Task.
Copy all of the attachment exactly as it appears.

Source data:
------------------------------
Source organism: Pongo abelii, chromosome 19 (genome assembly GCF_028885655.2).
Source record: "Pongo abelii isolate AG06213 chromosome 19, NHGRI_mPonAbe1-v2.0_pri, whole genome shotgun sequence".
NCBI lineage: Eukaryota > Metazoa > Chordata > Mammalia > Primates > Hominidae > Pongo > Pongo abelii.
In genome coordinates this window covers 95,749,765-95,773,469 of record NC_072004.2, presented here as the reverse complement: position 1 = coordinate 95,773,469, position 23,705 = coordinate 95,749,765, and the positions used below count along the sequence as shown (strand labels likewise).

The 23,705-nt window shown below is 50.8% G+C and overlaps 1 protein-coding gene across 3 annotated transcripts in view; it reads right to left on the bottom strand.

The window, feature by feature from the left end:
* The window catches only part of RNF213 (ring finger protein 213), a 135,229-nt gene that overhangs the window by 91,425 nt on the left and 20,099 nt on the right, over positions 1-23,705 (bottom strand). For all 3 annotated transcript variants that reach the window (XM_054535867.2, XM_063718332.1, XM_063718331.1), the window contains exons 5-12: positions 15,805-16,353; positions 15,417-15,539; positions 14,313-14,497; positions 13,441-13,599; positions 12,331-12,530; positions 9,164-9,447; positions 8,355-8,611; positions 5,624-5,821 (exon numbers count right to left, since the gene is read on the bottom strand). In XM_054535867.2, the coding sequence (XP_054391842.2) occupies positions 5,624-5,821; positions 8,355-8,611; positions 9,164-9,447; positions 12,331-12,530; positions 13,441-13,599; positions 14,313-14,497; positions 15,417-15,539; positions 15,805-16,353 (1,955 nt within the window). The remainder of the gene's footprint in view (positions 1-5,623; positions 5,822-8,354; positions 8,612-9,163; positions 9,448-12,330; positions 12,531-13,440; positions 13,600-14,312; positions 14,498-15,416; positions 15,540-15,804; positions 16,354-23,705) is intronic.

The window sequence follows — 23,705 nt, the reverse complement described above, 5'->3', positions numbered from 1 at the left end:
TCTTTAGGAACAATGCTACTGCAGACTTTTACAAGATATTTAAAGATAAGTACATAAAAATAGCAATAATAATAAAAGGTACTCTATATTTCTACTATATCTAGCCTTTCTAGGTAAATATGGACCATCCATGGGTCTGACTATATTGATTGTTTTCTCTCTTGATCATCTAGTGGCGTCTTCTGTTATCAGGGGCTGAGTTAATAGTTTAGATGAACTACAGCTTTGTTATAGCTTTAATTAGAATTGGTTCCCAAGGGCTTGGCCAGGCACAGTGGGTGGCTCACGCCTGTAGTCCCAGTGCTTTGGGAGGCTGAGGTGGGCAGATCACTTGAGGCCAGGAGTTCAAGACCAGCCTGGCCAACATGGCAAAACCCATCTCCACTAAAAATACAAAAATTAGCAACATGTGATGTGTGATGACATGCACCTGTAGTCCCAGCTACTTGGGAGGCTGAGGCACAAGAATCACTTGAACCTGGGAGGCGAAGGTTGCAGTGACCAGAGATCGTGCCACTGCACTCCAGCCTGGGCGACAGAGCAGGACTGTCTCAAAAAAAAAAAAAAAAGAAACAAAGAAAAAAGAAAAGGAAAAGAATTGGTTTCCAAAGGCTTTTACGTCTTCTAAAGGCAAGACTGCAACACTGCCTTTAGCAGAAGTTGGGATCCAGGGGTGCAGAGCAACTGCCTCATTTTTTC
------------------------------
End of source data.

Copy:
Source organism: Pongo abelii, chromosome 19 (genome assembly GCF_028885655.2).
Source record: "Pongo abelii isolate AG06213 chromosome 19, NHGRI_mPonAbe1-v2.0_pri, whole genome shotgun sequence".
NCBI lineage: Eukaryota > Metazoa > Chordata > Mammalia > Primates > Hominidae > Pongo > Pongo abelii.
In genome coordinates this window covers 95,749,765-95,773,469 of record NC_072004.2, presented here as the reverse complement: position 1 = coordinate 95,773,469, position 23,705 = coordinate 95,749,765, and the positions used below count along the sequence as shown (strand labels likewise).

The 23,705-nt window shown below is 50.8% G+C and overlaps 1 protein-coding gene across 3 annotated transcripts in view; it reads right to left on the bottom strand.

The window, feature by feature from the left end:
* The window catches only part of RNF213 (ring finger protein 213), a 135,229-nt gene that overhangs the window by 91,425 nt on the left and 20,099 nt on the right, over positions 1-23,705 (bottom strand). For all 3 annotated transcript variants that reach the window (XM_054535867.2, XM_063718332.1, XM_063718331.1), the window contains exons 5-12: positions 15,805-16,353; positions 15,417-15,539; positions 14,313-14,497; positions 13,441-13,599; positions 12,331-12,530; positions 9,164-9,447; positions 8,355-8,611; positions 5,624-5,821 (exon numbers count right to left, since the gene is read on the bottom strand). In XM_054535867.2, the coding sequence (XP_054391842.2) occupies positions 5,624-5,821; positions 8,355-8,611; positions 9,164-9,447; positions 12,331-12,530; positions 13,441-13,599; positions 14,313-14,497; positions 15,417-15,539; positions 15,805-16,353 (1,955 nt within the window). The remainder of the gene's footprint in view (positions 1-5,623; positions 5,822-8,354; positions 8,612-9,163; positions 9,448-12,330; positions 12,531-13,440; positions 13,600-14,312; positions 14,498-15,416; positions 15,540-15,804; positions 16,354-23,705) is intronic.

The window sequence follows — 23,705 nt, the reverse complement described above, 5'->3', positions numbered from 1 at the left end:
TCTTTAGGAACAATGCTACTGCAGACTTTTACAAGATATTTAAAGATAAGTACATAAAAATAGCAATAATAATAAAAGGTACTCTATATTTCTACTATATCTAGCCTTTCTAGGTAAATATGGACCATCCATGGGTCTGACTATATTGATTGTTTTCTCTCTTGATCATCTAGTGGCGTCTTCTGTTATCAGGGGCTGAGTTAATAGTTTAGATGAACTACAGCTTTGTTATAGCTTTAATTAGAATTGGTTCCCAAGGGCTTGGCCAGGCACAGTGGGTGGCTCACGCCTGTAGTCCCAGTGCTTTGGGAGGCTGAGGTGGGCAGATCACTTGAGGCCAGGAGTTCAAGACCAGCCTGGCCAACATGGCAAAACCCATCTCCACTAAAAATACAAAAATTAGCAACATGTGATGTGTGATGACATGCACCTGTAGTCCCAGCTACTTGGGAGGCTGAGGCACAAGAATCACTTGAACCTGGGAGGCGAAGGTTGCAGTGACCAGAGATCGTGCCACTGCACTCCAGCCTGGGCGACAGAGCAGGACTGTCTCAAAAAAAAAAAAAAAAGAAACAAAGAAAAAAGAAAAGGAAAAGAATTGGTTTCCAAAGGCTTTTACGTCTTCTAAAGGCAAGACTGCAACACTGCCTTTAGCAGAAGTTGGGATCCAGGGGTGCAGAGCAACTGCCTCATTTTTTC